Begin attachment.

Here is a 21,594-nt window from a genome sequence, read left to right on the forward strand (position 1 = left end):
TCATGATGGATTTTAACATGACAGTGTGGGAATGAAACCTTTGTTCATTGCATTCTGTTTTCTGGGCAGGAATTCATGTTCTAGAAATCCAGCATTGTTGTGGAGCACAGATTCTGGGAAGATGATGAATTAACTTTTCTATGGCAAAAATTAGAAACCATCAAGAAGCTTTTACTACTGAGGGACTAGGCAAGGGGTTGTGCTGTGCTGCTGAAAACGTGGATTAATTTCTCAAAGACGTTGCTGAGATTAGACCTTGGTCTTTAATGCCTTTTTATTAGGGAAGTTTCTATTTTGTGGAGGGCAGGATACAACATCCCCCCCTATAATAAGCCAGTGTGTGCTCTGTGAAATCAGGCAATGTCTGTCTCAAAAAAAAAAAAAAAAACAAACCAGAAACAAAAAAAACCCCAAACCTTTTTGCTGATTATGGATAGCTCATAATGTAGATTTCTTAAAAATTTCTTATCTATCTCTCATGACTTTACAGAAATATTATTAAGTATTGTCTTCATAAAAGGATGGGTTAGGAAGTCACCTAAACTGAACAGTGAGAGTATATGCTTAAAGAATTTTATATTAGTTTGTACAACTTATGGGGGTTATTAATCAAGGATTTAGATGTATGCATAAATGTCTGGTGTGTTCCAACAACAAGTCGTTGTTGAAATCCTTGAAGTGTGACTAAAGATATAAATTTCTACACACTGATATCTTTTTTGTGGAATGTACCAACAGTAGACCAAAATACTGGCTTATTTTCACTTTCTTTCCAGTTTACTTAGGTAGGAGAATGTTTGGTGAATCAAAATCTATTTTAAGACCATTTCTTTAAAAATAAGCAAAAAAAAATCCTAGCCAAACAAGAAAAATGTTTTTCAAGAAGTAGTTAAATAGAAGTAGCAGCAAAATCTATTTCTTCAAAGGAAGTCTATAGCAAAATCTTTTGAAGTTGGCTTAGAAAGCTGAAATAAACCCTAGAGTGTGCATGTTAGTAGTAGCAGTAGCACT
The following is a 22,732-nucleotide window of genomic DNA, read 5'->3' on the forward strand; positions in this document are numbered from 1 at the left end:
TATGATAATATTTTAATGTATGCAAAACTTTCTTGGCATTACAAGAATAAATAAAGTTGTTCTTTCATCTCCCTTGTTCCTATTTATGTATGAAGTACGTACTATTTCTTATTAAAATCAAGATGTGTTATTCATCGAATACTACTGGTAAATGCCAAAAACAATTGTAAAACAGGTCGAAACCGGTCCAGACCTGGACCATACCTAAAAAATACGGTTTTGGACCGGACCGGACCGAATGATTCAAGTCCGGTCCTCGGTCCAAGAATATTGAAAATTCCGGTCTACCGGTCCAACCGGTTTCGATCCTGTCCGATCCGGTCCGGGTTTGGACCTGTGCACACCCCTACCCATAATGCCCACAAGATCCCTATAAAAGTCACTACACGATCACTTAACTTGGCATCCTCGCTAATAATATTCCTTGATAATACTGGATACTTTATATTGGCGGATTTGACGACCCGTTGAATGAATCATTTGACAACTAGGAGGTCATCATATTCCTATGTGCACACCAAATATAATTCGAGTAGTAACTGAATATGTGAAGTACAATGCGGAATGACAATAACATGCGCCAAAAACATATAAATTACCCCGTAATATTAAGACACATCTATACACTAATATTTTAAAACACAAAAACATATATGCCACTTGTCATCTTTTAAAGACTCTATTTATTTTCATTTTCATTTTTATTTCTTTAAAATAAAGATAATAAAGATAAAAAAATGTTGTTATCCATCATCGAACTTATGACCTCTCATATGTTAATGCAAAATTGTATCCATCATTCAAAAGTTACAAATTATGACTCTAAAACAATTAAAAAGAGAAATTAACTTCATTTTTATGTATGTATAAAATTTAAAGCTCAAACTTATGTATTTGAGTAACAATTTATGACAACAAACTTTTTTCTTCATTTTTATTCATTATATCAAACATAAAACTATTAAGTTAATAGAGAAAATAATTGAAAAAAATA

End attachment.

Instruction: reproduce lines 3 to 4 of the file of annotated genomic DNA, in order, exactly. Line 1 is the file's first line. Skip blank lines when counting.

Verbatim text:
The following is a 22,732-nucleotide window of genomic DNA, read 5'->3' on the forward strand; positions in this document are numbered from 1 at the left end:
TATGATAATATTTTAATGTATGCAAAACTTTCTTGGCATTACAAGAATAAATAAAGTTGTTCTTTCATCTCCCTTGTTCCTATTTATGTATGAAGTACGTACTATTTCTTATTAAAATCAAGATGTGTTATTCATCGAATACTACTGGTAAATGCCAAAAACAATTGTAAAACAGGTCGAAACCGGTCCAGACCTGGACCATACCTAAAAAATACGGTTTTGGACCGGACCGGACCGAATGATTCAAGTCCGGTCCTCGGTCCAAGAATATTGAAAATTCCGGTCTACCGGTCCAACCGGTTTCGATCCTGTCCGATCCGGTCCGGGTTTGGACCTGTGCACACCCCTACCCATAATGCCCACAAGATCCCTATAAAAGTCACTACACGATCACTTAACTTGGCATCCTCGCTAATAATATTCCTTGATAATACTGGATACTTTATATTGGCGGATTTGACGACCCGTTGAATGAATCATTTGACAACTAGGAGGTCATCATATTCCTATGTGCACACCAAATATAATTCGAGTAGTAACTGAATATGTGAAGTACAATGCGGAATGACAATAACATGCGCCAAAAACATATAAATTACCCCGTAATATTAAGACACATCTATACACTAATATTTTAAAACACAAAAACATATATGCCACTTGTCATCTTTTAAAGACTCTATTTATTTTCATTTTCATTTTTATTTCTTTAAAATAAAGATAATAAAGATAAAAAAATGTTGTTATCCATCATCGAACTTATGACCTCTCATATGTTAATGCAAAATTGTATCCATCATTCAAAAGTTACAAATTATGACTCTAAAACAATTAAAAAGAGAAATTAACTTCATTTTTATGTATGTATAAAATTTAAAGCTCAAACTTATGTATTTGAGTAACAATTTATGACAACAAACTTTTTTCTTCATTTTTATTCATTATATCAAACATAAAACTATTAAGTTAATAGAGAAAATAATTGAAAAAAATA